Volume 8 Supplement 1

9th International Conference on Conservative Management of Spinal Deformities - SOSORT 2012 Annual Meeting

Open Access

CAD/CAM and biomechanical simulations vs. standard technique for the design of braces in adolescent idiopathic scoliosis: first results

  • F Desbiens-Blais1, 2,
  • J Clin1, 2,
  • S Parent2,
  • H Labelle2 and
  • CE Aubin1, 2
Scoliosis20138(Suppl 1):O41

https://doi.org/10.1186/1748-7161-8-S1-O41

Published: 3 June 2013

Background

Brace design is mostly done using empirical methods. Recent advances in CAD/CAM and computer biomechanical simulations now allow designing, optimizing and fabricating a novel generation of braces with expected biomechanical improvements [1].

Aim

This study Aims at comparing the effectiveness of this new brace design technique to a standard technique (TLSO) system for the treatment of adolescent idiopathic scoliosis (AIS).

Methods

So far, 4 AIS patients were recruited. Two braces were built for each patient: 1) a standard TLSO designed using the plaster-cast method (Std Brace), and 2) a brace designed and fabricated using a biomechanical 3D finite element model personalized to the patient’s geometry, and a CAD/CAM software (NewBrace). NewBrace was optimized using a computational brace simulator that allows virtual installation of the brace on the patient model, and prediction of its effect before fabrication. Several virtual braces were thus iteratively tested, and the one giving the best immediate correction was chosen for refinement by the orthotist, and fabricated using a computer-aided carver. Immediate brace effectiveness was assessed using radiographs in both braces.

Results

For the first 4 patients, the Std Brace corrected the thoracic and lumbar Cobb angles by 51% and 45% respectively, while NewBrace corrected these angles by 41% and 48%. There was little effect of the sagittal curves, and both braces maintained the coronal balance. The patients were more comfortable in the NewBrace. The predictions of the brace simulator were found to be reliable.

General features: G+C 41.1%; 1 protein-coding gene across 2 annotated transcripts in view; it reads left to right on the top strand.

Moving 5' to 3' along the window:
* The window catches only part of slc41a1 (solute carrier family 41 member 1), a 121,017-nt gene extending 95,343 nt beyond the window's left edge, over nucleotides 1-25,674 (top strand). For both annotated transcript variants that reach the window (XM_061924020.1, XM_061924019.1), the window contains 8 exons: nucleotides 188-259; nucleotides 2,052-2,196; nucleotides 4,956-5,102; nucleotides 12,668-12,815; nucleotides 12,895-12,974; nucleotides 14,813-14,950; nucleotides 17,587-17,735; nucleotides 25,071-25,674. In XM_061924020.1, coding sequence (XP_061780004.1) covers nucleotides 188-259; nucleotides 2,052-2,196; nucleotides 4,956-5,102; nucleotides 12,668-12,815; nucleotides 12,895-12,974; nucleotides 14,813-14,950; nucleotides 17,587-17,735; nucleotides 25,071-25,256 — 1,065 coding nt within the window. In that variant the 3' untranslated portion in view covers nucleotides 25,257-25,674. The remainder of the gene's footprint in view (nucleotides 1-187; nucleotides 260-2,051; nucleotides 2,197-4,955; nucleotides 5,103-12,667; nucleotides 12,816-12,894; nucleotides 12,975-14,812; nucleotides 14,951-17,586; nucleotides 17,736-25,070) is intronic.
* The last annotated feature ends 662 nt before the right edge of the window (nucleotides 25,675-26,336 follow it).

Conclusion

These first results showed the feasibility of a new technique, to design braces using a biomechanical simulation tool, and assess their effectiveness with respect to current design standards. The optimization process of the brace design is currently being improved. An extended study on more cases (10 to 15 patients should be included in the study before May) is under way to fully assess this new design paradigm.

Authors’ Affiliations

(1)
Ecole Polytechnique de Montreal
(2)
CHU Sainte-Justine

References

  1. Clin J, Aubin CE, Parent S, Sangole A, Labelle H: Comparison of the biomechanical 3D efficiency of different brace designs for the treatment of scoliosis using a finite element model. Eur Spine J. 19 (7): 1169-1178.Google Scholar

Copyright

© Desbiens-Blais et al; licensee BioMed Central Ltd. 2013

This article is published under license to BioMed Central Ltd. This is an Open Access article distributed under the terms of the Creative Commons Attribution License (http://creativecommons.org/licenses/by/2.0), which permits unrestricted use, distribution, and reproduction in any medium, provided the original work is properly cited.

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